Lee Cockerell is the former Executive Vice President of Walt Disney World, and after retiring in 2006 formed Cockerell Academy where he consults on leadership and management. Lee grew up on a farm in Oklahoma where his family was “poor as mice.” They lacked modern conveniences like outdoor plumbing, and his mother was married five times. Lee joined the army after dropping out of college, where he met someone who led him to be a server at the Hilton in Washington, D.C. Despite no knowledge of the hotel business at the time, he learned the business, moved his way up, then worked for Marriott for 17 years.
In 1990, Lee was hired by Disney as Vice President of Resorts for Disneyland Paris, and after a few years took on the role of Senior of VP of Operations at Walt Disney World in Orlando, and then served as Executive Vice President of Operations at Walt Disney World for nearly a decade until his retirement in 2006. Today, Lee uses his wealth of experience with Cockerell Academy to help companies enhance their leadership, management, culture, and customer service. In this interview, Lee talks about getting out of the village, doing the hard things, and being a teacher.
Getting out of the village
“My advice is to get out of the village.”
Lee provides excellent career advice throughout this interview, and shares that three things necessary to advance in your career are knowledge, experience, and exposure. Knowledge can be learned through formal education, but in his case, it came through experience. By joining the army and then later working as a server, he learned business and leadership by immersing himself into it. This could only happen by leaving his small town in Oklahoma.
In addition to the education it provided, it also allowed him to see a much wider perspective of the world than he had at home. Getting out of the village is both a literal and figurative statement, in that we all need to have exposure to diverse viewpoints and lifestyles that will enhance ourselves, along with how we lead others.
Doing the hard things
“When you don’t do the hard things, the stuff gets harder.”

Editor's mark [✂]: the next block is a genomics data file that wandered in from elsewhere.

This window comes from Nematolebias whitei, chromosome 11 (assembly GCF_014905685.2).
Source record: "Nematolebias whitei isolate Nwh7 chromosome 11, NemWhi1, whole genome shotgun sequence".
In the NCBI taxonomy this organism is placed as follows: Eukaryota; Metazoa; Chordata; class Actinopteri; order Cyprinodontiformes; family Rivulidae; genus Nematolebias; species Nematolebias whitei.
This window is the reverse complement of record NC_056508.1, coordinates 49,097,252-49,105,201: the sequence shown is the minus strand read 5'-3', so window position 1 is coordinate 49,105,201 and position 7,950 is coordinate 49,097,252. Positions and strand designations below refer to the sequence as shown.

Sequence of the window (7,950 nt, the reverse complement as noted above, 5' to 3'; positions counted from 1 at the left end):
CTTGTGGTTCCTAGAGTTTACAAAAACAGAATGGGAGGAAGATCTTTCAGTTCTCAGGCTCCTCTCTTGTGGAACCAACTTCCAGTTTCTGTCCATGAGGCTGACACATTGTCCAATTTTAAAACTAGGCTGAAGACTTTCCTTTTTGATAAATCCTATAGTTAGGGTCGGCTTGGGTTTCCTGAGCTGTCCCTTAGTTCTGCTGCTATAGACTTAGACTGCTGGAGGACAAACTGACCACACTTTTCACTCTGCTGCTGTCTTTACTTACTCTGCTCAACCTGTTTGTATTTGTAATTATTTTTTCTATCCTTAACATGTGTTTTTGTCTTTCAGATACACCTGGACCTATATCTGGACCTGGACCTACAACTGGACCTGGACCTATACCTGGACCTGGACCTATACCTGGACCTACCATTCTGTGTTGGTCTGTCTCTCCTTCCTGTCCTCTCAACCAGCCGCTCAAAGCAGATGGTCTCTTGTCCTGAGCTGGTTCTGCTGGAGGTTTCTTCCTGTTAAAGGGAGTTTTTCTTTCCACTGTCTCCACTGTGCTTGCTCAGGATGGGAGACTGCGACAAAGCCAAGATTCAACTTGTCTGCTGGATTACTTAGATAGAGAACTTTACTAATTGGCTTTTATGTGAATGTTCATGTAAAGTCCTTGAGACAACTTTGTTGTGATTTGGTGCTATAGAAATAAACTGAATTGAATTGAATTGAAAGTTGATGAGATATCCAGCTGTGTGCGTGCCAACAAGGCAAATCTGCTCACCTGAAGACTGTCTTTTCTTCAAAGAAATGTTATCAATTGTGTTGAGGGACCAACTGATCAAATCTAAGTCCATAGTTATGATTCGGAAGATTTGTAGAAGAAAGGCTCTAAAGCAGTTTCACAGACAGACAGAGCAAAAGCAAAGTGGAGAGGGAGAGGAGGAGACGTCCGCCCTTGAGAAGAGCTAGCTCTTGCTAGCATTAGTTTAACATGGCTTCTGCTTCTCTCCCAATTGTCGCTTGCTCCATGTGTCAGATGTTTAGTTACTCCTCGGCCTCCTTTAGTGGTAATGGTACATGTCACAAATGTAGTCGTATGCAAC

It’s easier to procrastinate or hope that problems sort themselves out on their own than it is to deal with them head-on. However, Lee stresses that the sooner the hard things are dealt with, the better the solution is, regardless of what the problem might be. Without addressing it, the problem festers and ultimately becomes even more difficult to deal with down the road
The best example that Lee gives is when a team member or leader is not the best fit for the company, letting them go can be a difficult and emotional decision. In one story, Lee shared that a consulting client let go of someone who had been with the company for 20 years, and when asked how long ago it should have been done, the client responded that it should have happened 10 years earlier.
Being a teacher
“Teaching is what we should all strive to do.”
By gaining knowledge, experience, and exposure, we all have the opportunity – and even the obligation – to impart our wisdom onto others. In leadership, we can make the choice between being a boss or being a teacher. Lee’s guidance is that we should all strive to be teachers, because our leadership will be more effective and impactful for the long run. A boss is someone who tells others what to do, whereas a teacher guides others toward the best outcome.
To learn more about Lee, visit www.leecockerell.com. From there, you can learn about Cockerell Academy, Lee’s podcast, and Lee’s books.
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